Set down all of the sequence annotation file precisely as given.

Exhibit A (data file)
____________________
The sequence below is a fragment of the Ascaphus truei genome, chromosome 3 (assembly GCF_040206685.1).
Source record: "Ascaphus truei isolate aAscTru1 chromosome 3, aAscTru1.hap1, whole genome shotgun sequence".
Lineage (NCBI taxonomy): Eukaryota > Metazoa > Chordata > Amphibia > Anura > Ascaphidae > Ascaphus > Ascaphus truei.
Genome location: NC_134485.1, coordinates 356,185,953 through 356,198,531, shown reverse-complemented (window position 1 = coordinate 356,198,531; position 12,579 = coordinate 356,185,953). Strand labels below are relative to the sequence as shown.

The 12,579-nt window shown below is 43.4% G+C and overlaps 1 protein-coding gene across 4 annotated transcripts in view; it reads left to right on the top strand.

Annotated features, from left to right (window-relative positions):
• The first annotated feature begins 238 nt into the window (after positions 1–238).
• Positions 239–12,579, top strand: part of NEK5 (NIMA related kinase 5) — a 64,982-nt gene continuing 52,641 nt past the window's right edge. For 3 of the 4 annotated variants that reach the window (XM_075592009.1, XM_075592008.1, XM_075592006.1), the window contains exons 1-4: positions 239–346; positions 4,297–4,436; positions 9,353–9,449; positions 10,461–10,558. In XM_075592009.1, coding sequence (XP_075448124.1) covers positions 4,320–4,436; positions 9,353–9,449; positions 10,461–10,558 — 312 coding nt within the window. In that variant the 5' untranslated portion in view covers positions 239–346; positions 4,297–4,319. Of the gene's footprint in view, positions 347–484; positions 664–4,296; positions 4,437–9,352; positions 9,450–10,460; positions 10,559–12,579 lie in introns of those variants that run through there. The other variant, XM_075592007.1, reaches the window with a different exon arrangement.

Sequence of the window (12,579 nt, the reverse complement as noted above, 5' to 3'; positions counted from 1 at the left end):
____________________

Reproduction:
The sequence below is a fragment of the Ascaphus truei genome, chromosome 3 (assembly GCF_040206685.1).
Source record: "Ascaphus truei isolate aAscTru1 chromosome 3, aAscTru1.hap1, whole genome shotgun sequence".
Lineage (NCBI taxonomy): Eukaryota > Metazoa > Chordata > Amphibia > Anura > Ascaphidae > Ascaphus > Ascaphus truei.
Genome location: NC_134485.1, coordinates 356,185,953 through 356,198,531, shown reverse-complemented (window position 1 = coordinate 356,198,531; position 12,579 = coordinate 356,185,953). Strand labels below are relative to the sequence as shown.

The 12,579-nt window shown below is 43.4% G+C and overlaps 1 protein-coding gene across 4 annotated transcripts in view; it reads left to right on the top strand.

Annotated features, from left to right (window-relative positions):
• The first annotated feature begins 238 nt into the window (after positions 1–238).
• Positions 239–12,579, top strand: part of NEK5 (NIMA related kinase 5) — a 64,982-nt gene continuing 52,641 nt past the window's right edge. For 3 of the 4 annotated variants that reach the window (XM_075592009.1, XM_075592008.1, XM_075592006.1), the window contains exons 1-4: positions 239–346; positions 4,297–4,436; positions 9,353–9,449; positions 10,461–10,558. In XM_075592009.1, coding sequence (XP_075448124.1) covers positions 4,320–4,436; positions 9,353–9,449; positions 10,461–10,558 — 312 coding nt within the window. In that variant the 5' untranslated portion in view covers positions 239–346; positions 4,297–4,319. Of the gene's footprint in view, positions 347–484; positions 664–4,296; positions 4,437–9,352; positions 9,450–10,460; positions 10,559–12,579 lie in introns of those variants that run through there. The other variant, XM_075592007.1, reaches the window with a different exon arrangement.

Sequence of the window (12,579 nt, the reverse complement as noted above, 5' to 3'; positions counted from 1 at the left end):